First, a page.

Venezuelan opposition chooses Henry Ramos to lead Congress

Venezuelan opposition chooses Henry Ramos to lead National Assembly which convenes for its first session with opposition majority in more than 16 years

Photo by: Reuters
Photo by: Reuters

Henry Ramos Allup (C), deputy of Venezuela's coalition of opposition parties (MUD), walks after a news conference in Caracas December 29, 2015.

Venezuela's opposition coalition on Sunday chose Henry Ramos to lead the country's National Assembly, which convenes Tuesday for its first session with an opposition majority in more than 16 years.

Ramos, 72, is secretary general of the Democratic Action party, one that is seen by critics as representing the old guard of Venezuelan politics that Hugo Chavez successfully rallied against when elected to the presidency in 1998.

Yet, supporters say Ramos is a skilled and by far the most experienced politician in the ring.

"We represent an alternative... We are not going to be the anti-establishment, rather an autonomous legislative power," said Ramos, a lawyer, who won the election with 62 of the 111 votes cast.

It took place a month after the opposition trounced the ruling Socialist Party in legislative elections, giving the opposition 112 seats - a two-thirds majority - in the 167-seat National Assembly.

However, the new Congress is likely to get off to a conflictive start on Tuesday when it formally chooses the body's president.

Four newly elected lawmakers were blocked from taking office last week, three of them from the opposition, after a legal challenge by the Socialist Party.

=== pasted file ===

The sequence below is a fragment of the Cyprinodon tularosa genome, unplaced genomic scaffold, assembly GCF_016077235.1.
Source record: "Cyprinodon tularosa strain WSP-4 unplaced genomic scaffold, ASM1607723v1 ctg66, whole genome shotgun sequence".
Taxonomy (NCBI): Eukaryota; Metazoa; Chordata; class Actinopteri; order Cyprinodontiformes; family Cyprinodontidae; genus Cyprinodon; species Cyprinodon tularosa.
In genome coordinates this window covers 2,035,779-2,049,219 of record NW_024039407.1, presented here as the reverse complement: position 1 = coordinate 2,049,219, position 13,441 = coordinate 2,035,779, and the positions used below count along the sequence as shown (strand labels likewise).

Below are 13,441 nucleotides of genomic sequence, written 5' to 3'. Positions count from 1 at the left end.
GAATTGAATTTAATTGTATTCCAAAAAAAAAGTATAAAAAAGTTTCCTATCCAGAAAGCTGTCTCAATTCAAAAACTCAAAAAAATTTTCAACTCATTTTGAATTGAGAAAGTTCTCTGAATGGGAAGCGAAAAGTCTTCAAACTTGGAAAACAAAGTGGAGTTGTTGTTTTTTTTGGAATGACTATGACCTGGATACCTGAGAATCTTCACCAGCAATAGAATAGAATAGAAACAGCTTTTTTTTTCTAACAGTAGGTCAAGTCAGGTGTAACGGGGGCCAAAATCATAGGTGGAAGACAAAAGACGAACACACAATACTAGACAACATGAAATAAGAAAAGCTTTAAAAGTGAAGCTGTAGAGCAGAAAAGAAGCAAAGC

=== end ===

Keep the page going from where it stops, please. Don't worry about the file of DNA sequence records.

The country's Supreme Court also agreed to hear challenges against the election of another six opposition deputies.

Yet, the opposition remains defiant.

"The people chose 112 and 112 will be sworn in," Jesus Torrealba, secretary of the opposition coalition, said at a press conference on Saturday.

Torrealba's biggest headache since taking over as secretary of the opposition coalition in late 2014 has been holding various factions together.

The infighting came to the fore in recent weeks with major opposition leaders publicly criticising each other.

Julio Borges was Ramos' main contender on Sunday. The 46-year-old leads the relatively young Justice First party, which won the largest number of seats among the opposition in Congress.

However, Ramos united smaller opposition factions that feared dominance by Justice First, analysts said.

The opposition called for supporters to join lawmakers outside the National Assembly on Tuesday morning.

President Nicolas Maduro has said he would veto one of the opposition's major planks, the release of imprisoned politicians, and told the opposition in December to "suck on your change."